South Asian, on top of that, from a typical middle class family- we deal with parental interference throughout our life. In general, South Asian parents are not good at expressing emotions but they are quite good at providing instructions on what their children should do in life.
“Be an engineer, a doctor or a banker”, “Get a job in one of those big companies”, “Get married to this person”, “Have kids”, “Once married, you cannot get a divorce“
And so on!
These are our deep-rooted societal norms that our parents think we should follow. They followed and they think they led a happy life; and thus, as long as we follow, it is perceived we are happy too. But the day we decide to go against the norms, all hell breaks loose.
First, our parents get emotionally and mentally affected. They become sad and upset.
Second, our aunties! They do not leave a single opportunity to remind our parents about our dark future. Parents start getting more concerned about what aunties (read society) perceive about our happiness than what we actually think.
Third, to ensure that we have a happy future, our parents start their emotional drama. The tools range from a subtle coercion (“I am tensed lately because of whatever is happening, that is why I am sick”), passive-aggressive behavior (“You know what we have sacrificed to raise you. I did not raise you to see this day”), to outright aggression (“My only wish before I die, if you can’t do it, we do not need to talk”).
In short, you become a villain and your parents become the hapless victims.
Are parents always right?
I have struggled with this question for years. We love our parents so much that we cannot see them beyond perfection. Our father is our hero, and mother, our best friend. They must be always right.
But when our decision is challenged by our parents, and we are made to feel guilty about not able to do what they want, we start feeling suffocated and drained in our relationship with our parents. It cannot be right.
Confront emotional blackmail
Acknowledge that the moment your parents try to hold you responsible for how they feel if you do not do what they want, that is an emotional manipulation.
And it is not healthy. Many individuals have lost control of their entire life and its purpose through such emotional manipulation. Hence, before it gets worse, have guts to confront your parents.
Confronting parents is the most difficult task. We grew up seeking their approval, affirmation and love. We love our parents and we do not want to disappoint them. But if you do not confront, your parents will never know how their manipulation is creating a hostage situation for you.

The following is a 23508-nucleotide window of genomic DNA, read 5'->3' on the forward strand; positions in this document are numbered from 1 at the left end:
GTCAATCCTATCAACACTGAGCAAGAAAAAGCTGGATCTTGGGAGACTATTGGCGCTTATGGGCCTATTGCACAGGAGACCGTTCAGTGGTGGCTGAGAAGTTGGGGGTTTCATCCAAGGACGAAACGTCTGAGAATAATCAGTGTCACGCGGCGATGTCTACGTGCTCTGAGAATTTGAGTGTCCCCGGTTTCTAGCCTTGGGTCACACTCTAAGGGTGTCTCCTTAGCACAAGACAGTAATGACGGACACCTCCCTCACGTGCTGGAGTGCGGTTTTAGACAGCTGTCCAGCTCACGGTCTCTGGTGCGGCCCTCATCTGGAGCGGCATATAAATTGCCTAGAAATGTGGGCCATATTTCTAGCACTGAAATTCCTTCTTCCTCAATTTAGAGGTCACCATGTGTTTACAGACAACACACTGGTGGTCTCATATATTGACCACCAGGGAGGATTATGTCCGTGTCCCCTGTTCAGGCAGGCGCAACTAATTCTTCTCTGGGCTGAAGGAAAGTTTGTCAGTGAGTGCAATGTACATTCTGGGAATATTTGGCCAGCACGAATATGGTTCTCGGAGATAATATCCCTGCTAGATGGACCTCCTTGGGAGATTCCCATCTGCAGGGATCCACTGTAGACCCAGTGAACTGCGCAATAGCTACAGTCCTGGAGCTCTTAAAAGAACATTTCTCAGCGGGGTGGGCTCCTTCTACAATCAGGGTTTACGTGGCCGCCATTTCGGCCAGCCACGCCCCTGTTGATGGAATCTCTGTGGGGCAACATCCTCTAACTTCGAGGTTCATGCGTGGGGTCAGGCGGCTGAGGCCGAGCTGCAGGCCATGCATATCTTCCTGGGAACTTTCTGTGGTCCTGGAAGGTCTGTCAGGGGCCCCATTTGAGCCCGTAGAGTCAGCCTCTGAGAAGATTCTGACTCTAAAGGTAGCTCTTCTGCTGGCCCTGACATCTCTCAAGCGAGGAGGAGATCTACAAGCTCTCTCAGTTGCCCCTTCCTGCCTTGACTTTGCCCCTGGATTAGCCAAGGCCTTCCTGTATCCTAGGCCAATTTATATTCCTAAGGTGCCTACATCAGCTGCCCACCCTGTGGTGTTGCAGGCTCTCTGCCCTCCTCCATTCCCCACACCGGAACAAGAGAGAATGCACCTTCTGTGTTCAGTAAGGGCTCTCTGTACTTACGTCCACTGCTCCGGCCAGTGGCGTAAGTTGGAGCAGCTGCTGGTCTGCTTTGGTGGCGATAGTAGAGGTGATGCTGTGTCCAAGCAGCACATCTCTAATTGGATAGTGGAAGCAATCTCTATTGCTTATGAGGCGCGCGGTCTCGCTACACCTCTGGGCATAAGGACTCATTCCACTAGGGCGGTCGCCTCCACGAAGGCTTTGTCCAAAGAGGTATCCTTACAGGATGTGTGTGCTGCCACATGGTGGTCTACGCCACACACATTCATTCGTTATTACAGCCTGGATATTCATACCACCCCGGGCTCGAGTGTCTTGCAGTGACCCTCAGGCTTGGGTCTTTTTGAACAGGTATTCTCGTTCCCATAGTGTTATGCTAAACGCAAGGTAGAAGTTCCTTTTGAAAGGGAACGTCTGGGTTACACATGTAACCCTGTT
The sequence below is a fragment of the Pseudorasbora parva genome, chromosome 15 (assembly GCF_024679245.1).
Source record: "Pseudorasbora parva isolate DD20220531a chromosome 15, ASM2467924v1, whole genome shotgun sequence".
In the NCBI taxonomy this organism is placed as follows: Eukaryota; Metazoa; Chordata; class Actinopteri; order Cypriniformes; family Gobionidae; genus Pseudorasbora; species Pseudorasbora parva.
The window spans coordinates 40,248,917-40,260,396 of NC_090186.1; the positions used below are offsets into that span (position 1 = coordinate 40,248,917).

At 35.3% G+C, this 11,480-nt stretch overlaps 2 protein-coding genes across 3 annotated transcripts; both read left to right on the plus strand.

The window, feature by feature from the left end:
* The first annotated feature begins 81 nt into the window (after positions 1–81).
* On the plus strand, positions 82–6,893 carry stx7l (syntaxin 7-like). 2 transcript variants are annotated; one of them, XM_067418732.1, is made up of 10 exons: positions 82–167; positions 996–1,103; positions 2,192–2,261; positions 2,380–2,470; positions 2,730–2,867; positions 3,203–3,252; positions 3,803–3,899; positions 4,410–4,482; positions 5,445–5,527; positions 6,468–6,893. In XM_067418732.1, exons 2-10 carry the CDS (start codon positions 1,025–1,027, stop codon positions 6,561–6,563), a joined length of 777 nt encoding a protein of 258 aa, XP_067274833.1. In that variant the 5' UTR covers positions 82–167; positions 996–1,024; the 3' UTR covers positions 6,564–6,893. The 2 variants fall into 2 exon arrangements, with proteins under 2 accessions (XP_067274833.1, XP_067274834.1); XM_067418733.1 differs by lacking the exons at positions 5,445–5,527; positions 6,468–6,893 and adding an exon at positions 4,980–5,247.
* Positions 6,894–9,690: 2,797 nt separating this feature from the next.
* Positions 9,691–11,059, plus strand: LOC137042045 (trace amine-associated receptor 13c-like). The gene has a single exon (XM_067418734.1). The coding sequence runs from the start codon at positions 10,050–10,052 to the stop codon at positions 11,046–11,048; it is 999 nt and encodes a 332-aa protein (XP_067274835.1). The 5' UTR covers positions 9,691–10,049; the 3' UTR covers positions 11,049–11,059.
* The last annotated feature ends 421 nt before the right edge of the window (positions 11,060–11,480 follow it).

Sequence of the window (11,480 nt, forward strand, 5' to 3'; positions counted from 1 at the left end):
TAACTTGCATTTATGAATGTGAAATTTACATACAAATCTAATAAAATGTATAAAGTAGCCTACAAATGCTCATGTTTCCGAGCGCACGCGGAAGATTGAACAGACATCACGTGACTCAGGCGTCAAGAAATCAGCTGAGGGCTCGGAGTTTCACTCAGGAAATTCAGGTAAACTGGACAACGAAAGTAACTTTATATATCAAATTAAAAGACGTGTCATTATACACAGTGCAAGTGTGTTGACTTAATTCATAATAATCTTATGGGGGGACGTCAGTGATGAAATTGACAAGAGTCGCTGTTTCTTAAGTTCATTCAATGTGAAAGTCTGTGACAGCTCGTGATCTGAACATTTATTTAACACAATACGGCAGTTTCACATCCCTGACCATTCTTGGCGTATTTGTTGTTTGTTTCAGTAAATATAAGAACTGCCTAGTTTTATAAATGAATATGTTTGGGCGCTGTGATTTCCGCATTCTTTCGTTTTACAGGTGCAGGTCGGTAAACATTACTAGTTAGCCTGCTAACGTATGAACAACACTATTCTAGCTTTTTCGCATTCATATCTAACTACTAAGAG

Remember emotional blackmail continues as long as you allow it to happen. In one way, when you confront your parents, you are actually giving them an opportunity to understand you as an individual.
The 3 Cs! Compassion, Counseling and Communication
As you confront, you also have to understand your parents’ life revolves around their children, and they associate their happiness with their children’s lifestyle. Recently I asked my father, “Why can’t you think of associating your happiness beyond your children? Have you ever thought of traveling? Maybe you will get happiness visiting new places.” He had no answer as he had never thought about it.
Hence, it is important to be compassionate about our parents’ weakness for us. In fact, we can become their counselors by encouraging them discover their dreams and aspiration beyond their children. Happiness is based on perception. It is our perception of circumstances that causes our happiness, not the circumstances themselves. Communicate with your parents about it and help them discover their perception of happiness beyond their children.
After all, parents are just human. They make mistakes just like we do
Acknowledging that parents are normal people with their own strengths and weaknesses has helped me discover my parents as two imperfect individuals who created me- another imperfect individual. And I am finding this equation more appealing.
I have not followed the traditional norms per se, which has not gone so well with my parents. We South Asian children are not used to opening up with our parents, but I decided to make an effort to talk about it. Over the years, I have learned to open up about my life, be more expressive about my feelings, explain my priorities and make them understand what I am.
Unexpectedly, once I started opening up, they too started sharing their fear and assurance about me. I explained why I am perfectly happy with the way I am. As they discovered me as an individual (not just their little girl), all of a sudden, my parents actually started listening to me.
Finally, do not forget to give credit to your parents
I share this quote from Sadhguru about good parenting
“The only thing that you can teach your child is how to survive. …..Always, the parent encouraging the child to learn to think for himself, to use his own intelligence to see what is best for him is the best insurance you have so that the child grows up well.”
Going by this quote, I never fail to flatter my parents by saying they succeeded as parents. At least, their children can make their own decisions about their life.
Featured Image : Flickr, Jake Stimpson